- Evaluate the study's limitations. (For example, are there weaknesses in the study's data or research design?)
- How could the findings be misreported or misinterpreted by a reporter? In other words, what are the difficulties in conveying the data accurately? Give an example of a faulty headline or story lead.
Newswriting and digital reporting assignments
- Write a lead, headline or nut graph based on the study.
- Spend 60 minutes exploring the issue by accessing sources of information other than the study. Write a lead (or headline or nut graph) based on the study but informed by the new information. Does the new information significantly change what one would write based on the study alone?
- Compose two Twitter messages of 140 characters or fewer accurately conveying the study’s findings to a general audience. Make sure to use appropriate hashtags.
- Choose several key quotations from the study and show how they would be set up and used in a brief blog post.
- Map out the structure for a 60-second video segment about the study. What combination of study findings and visual aids could be used?
- Find pictures and graphics that might run with a story about the study. If appropriate, also find two related videos to embed in an online posting. Be sure to evaluate the credibility and appropriateness of any materials you would aggregate and repurpose.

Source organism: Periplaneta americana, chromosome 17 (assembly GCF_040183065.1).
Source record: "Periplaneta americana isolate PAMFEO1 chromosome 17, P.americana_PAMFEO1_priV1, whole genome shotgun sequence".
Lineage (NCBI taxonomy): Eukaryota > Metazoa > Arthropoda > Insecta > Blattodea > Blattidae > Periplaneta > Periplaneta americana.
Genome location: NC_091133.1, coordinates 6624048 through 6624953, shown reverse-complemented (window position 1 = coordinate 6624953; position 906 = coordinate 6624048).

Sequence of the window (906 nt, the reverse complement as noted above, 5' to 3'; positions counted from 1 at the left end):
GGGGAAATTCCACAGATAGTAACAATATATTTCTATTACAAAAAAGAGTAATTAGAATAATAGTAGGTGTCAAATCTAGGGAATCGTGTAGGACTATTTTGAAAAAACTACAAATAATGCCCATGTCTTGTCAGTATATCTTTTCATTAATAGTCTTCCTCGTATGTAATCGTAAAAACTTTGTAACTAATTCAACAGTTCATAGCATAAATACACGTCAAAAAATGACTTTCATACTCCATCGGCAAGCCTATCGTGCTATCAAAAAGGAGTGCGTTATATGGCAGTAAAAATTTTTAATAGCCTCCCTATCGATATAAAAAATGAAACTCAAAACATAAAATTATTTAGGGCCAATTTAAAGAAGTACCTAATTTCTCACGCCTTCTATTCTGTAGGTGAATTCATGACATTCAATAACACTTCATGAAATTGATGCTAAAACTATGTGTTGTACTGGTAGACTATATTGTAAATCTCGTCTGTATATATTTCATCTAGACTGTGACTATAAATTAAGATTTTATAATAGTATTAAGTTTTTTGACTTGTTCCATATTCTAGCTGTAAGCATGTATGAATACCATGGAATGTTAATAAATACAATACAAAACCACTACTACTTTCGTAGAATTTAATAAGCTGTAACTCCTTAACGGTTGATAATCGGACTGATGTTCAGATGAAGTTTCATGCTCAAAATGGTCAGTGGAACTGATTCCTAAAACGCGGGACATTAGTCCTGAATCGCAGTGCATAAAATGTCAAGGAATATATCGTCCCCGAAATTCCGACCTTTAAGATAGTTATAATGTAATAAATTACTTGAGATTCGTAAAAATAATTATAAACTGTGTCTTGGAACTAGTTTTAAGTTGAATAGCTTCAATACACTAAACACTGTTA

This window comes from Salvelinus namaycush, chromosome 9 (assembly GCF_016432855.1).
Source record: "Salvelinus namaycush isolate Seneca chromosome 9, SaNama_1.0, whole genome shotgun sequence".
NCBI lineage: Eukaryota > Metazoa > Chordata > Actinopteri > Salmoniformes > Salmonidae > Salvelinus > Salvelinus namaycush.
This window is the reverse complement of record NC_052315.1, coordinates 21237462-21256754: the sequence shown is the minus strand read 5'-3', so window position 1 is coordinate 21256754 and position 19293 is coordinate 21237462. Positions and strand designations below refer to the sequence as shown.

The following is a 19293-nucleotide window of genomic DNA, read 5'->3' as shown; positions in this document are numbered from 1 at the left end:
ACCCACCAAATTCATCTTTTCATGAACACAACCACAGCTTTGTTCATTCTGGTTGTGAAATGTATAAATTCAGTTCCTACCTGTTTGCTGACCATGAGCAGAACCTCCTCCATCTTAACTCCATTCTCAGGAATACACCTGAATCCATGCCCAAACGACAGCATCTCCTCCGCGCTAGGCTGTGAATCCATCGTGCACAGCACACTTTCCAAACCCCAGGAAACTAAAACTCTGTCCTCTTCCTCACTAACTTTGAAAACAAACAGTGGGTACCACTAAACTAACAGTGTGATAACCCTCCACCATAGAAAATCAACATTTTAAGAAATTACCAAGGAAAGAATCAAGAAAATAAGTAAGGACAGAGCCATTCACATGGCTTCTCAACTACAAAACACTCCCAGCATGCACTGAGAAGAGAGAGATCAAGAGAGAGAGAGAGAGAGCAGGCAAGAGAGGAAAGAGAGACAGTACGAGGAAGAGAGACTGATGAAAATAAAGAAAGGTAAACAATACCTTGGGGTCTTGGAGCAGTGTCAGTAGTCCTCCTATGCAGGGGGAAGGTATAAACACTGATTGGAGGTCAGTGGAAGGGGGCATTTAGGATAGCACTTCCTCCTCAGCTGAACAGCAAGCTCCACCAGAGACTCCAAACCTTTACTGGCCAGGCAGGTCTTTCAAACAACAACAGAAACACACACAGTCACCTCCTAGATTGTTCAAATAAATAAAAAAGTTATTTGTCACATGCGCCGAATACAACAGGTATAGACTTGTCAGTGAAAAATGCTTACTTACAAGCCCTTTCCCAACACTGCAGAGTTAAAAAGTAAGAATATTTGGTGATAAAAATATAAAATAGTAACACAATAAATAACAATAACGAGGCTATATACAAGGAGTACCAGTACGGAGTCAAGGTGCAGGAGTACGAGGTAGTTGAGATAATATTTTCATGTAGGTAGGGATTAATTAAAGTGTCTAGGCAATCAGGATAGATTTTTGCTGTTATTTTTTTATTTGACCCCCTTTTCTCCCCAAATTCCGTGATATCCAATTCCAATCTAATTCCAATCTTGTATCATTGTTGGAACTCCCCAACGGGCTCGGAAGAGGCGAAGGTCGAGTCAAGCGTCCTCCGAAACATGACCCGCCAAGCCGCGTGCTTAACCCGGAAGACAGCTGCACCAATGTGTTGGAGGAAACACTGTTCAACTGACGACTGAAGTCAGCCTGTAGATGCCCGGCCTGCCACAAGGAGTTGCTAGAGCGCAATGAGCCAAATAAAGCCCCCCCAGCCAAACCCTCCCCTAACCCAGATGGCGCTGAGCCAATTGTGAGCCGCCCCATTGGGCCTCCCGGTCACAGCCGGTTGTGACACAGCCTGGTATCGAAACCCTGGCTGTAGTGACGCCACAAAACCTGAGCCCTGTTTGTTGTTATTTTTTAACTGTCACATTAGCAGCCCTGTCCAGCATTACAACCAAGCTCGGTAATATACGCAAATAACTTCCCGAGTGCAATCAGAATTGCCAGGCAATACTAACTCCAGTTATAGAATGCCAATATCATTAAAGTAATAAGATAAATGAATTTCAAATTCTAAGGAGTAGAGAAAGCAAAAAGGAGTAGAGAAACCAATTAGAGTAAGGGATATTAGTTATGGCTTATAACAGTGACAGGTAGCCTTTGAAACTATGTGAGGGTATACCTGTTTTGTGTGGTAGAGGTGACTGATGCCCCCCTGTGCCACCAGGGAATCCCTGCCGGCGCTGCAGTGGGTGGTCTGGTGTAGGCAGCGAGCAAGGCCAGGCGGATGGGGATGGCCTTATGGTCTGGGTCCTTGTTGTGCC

Class discussion questions
- What is the study’s most important finding?
- Would members of the public intuitively understand the study’s findings? If not, what would be the most effective way to relate them?
- What kinds of knowledgeable sources you would interview to report the study in context?
- How could the study be “localized” and shown to have community implications?
- How might the study be explained through the stories of representative individuals? What kinds of people might a reporter feature to make such a story about the study come alive?
- What sorts of stories might be generated out of secondary information or ideas discussed in the study?